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A lower energy goods deficit outweighed softer remittances.
2023/11/24 | Julio Ruiz

The current account balance stood at a surplus of USD 2.6 billion in 3Q23, below our forecast of a surplus of USD 4.5 billion, but closer to market expectations of a surplus of USD 2.8 billion (as per Bloomberg). As a result, the 4-quarter rolling current account balance stood at a deficit of USD 11.3 billion or 0.7% of GDP (from a deficit of 1.3% of GDP in 2Q23 and a deficit of 1.2% of GDP in 2022). Also on a 4-quarter rolling basis, the improvement in the current account was driven by a smaller energy goods trade deficit of 1.4% of GDP in 3Q23 (from a deficit of 2.0% of GDP in 2Q23) which more than compensated smaller remittances from abroad of 3.7% of GDP (from 3.8% of GDP and a 4.0% of GDP in 2022). On the financing side, net direct investment came in at 1.5% of GDP in 3Q23 (down from 1.9% of GDP in 2Q23). Net portfolio flows registered outflows of 0.4% of GDP in 3Q23 (from inflows of 0.1% of GDP in 2Q23), which resulted from Mexicans divesting 0.1% of GDP (from a divestment of 0.5% of GDP), while foreigners sold domestic assets totaling 0.5% of GDP (practically unchanged from the previous quarter). Foreign inflows to domestic government bonds were 0.2% of GDP in 3Q23 (from 0.1% in 2Q23), also on a 4-quarter rolling basis.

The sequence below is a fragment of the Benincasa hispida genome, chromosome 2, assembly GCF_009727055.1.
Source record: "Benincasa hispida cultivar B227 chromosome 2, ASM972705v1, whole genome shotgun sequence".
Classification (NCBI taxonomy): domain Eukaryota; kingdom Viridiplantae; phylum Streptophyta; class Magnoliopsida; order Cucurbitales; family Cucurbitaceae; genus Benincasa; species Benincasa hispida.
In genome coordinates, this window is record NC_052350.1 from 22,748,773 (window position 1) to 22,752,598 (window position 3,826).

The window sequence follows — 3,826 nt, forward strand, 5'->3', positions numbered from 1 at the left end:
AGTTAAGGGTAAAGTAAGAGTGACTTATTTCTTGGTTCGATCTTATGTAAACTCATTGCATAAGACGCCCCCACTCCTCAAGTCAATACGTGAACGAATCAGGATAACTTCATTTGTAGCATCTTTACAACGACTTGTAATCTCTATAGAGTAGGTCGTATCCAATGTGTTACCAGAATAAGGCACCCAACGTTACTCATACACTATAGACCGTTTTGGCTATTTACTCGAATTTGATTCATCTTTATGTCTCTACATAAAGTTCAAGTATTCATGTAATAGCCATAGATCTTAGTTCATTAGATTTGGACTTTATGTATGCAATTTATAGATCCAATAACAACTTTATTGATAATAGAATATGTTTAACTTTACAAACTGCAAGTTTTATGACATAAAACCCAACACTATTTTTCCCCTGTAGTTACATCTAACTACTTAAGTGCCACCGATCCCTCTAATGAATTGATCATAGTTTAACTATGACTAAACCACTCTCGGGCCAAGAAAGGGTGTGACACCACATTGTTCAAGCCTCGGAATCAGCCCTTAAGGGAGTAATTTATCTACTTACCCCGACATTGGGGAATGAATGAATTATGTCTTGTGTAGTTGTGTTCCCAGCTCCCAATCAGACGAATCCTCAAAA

Our take:  We expect the current account deficit to narrow from 1.2% of GDP in 2022 to 0.6% of GDP in 2023, supportive for the MXN. Lower oil prices (relative to last year) will help to reduce the energy goods trade deficit which will likely be mitigated by softer remittances as the U.S. economy slows.

Julio Ruiz